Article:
Tags » American Cinema

Silent Shakespeare (1899-1911, 2000)

For the Bard’s birthday, I thought I’d review this collection, but it’s a little tricky because I already reviewed all of the movies it includes. 155 more words

American Cinema

Terrible Teddy, the Grizzly King (1901)

This may be the first American political satire film, as well as being an early example of the work of director Edwin S. Porter. Porter, who up to this point had made many actualities as well as short comedic subjects strongly reminiscent of the work of… 171 more words


Searching Ruins of Broadway, Galveston, for Dead Bodies (1900)

At the tail end of the Nineteenth Century, a devastating storm swept over the coast of Texas, hitting the small community of Galveston and effectively wiping it from the map. 224 more words


Twelfth Night (1910)

This Shakespeare play remains a popular film subject, with its themes of gender confusion and romantic frustration, blended into a safe, comedic resolution. This was its first known film rendering, and it suggests that by 1910 we are moving into a different context for silent film adaptations of classical works. 175 more words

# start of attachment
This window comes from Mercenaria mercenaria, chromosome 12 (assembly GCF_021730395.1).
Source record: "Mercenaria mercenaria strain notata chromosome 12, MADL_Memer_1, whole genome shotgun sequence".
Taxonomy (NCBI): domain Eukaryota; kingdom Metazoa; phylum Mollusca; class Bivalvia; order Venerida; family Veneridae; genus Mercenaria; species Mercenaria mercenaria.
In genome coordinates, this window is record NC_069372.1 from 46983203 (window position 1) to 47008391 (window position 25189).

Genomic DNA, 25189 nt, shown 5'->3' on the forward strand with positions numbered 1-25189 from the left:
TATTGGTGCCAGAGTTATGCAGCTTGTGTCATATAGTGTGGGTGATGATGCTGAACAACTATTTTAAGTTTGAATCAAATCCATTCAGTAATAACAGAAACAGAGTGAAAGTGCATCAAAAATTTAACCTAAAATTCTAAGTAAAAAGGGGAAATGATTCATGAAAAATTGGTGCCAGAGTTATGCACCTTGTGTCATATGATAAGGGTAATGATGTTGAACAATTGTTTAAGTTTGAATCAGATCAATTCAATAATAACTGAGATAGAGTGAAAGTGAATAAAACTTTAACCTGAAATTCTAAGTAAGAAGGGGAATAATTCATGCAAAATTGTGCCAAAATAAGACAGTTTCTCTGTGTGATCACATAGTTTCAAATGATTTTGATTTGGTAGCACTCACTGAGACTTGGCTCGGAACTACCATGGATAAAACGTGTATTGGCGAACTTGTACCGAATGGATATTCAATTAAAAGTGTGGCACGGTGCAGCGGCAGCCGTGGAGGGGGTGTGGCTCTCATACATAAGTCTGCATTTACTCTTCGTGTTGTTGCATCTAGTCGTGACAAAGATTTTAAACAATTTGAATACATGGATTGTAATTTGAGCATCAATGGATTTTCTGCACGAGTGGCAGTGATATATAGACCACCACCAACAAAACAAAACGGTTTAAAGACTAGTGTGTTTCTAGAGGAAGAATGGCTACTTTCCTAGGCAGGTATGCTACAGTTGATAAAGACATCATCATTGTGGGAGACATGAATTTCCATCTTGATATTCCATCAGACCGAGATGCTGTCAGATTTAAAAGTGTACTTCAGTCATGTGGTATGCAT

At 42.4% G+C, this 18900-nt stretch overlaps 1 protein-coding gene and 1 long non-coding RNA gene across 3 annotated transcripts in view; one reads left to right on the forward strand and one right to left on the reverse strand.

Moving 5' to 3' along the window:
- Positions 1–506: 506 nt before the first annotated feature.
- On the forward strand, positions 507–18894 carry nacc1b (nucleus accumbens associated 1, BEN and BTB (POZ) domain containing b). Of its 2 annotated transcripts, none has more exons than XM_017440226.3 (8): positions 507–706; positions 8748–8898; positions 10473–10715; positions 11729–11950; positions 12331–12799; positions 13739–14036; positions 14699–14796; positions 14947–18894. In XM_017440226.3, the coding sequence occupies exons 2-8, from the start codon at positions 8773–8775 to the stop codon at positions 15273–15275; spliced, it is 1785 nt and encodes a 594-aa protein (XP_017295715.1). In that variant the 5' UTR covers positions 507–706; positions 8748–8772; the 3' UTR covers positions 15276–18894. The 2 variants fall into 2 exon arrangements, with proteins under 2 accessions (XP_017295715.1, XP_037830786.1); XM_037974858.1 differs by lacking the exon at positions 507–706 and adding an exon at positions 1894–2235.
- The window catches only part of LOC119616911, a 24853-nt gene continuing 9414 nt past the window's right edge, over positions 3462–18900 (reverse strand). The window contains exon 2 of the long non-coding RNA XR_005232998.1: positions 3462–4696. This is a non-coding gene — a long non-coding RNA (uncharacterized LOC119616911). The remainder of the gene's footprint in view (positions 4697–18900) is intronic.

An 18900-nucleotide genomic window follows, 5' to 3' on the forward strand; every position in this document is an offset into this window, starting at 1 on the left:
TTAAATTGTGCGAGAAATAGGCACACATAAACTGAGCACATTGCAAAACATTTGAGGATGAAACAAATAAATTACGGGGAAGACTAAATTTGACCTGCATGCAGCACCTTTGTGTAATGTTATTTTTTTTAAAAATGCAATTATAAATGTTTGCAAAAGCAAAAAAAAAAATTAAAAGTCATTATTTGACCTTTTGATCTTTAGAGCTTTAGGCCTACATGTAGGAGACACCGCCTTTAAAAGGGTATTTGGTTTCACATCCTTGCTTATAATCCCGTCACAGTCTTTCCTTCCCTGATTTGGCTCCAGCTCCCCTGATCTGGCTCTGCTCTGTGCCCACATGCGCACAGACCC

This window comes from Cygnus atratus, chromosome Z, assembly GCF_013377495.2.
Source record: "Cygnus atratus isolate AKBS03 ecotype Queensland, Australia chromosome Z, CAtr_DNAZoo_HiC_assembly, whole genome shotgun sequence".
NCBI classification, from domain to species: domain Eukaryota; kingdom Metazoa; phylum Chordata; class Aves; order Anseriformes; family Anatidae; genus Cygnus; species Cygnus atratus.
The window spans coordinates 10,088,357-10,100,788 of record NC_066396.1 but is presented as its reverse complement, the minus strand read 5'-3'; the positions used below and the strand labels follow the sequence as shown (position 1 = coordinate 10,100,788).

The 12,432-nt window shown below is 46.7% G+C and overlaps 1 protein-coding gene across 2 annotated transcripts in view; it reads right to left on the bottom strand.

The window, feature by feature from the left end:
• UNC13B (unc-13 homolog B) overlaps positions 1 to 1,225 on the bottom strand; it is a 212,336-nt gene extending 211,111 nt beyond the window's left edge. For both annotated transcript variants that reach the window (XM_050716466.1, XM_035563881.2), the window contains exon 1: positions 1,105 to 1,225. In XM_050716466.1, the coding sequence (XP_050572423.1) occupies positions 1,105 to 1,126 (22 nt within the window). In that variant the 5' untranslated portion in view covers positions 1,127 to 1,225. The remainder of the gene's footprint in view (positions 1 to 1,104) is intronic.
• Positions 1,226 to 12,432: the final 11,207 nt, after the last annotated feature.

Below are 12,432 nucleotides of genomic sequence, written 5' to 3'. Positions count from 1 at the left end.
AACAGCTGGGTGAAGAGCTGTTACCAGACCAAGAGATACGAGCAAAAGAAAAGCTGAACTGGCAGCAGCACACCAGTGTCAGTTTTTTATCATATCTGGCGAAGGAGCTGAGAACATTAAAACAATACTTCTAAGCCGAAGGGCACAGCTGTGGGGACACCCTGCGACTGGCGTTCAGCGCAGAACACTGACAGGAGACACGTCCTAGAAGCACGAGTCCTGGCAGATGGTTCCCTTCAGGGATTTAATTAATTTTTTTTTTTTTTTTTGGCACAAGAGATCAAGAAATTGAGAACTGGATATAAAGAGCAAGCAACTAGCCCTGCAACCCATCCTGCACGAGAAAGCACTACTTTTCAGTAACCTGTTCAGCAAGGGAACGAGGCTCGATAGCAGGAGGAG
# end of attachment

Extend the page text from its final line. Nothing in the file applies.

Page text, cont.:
Rounders (1914)

Today is Charlie Chaplin’s 125th birthday, so I thought I’d take a break from the Edison shorts I’ve been reviewing and talk about another of his classic comedy reels from 1914. 258 more words


Cripple Creek Bar Room Scene (1899)

This is another one of those movies sometimes called “the first Western,” and I guess it has a reasonable claim, although it’s so short that it’s a little hard to think of it as really definable in terms of genre. 190 more words


Shooting Captured Insurgents (1898)

In April of 1898, the United Stated went to war with Spain, and the face of American cinema changed forever. Suddenly, instead of showing amusing snippets of daily life or panoramas of interesting locations, the movies were showing “news,” depicting important events “as they happened,” and showing American troops in the most positive light. 181 more words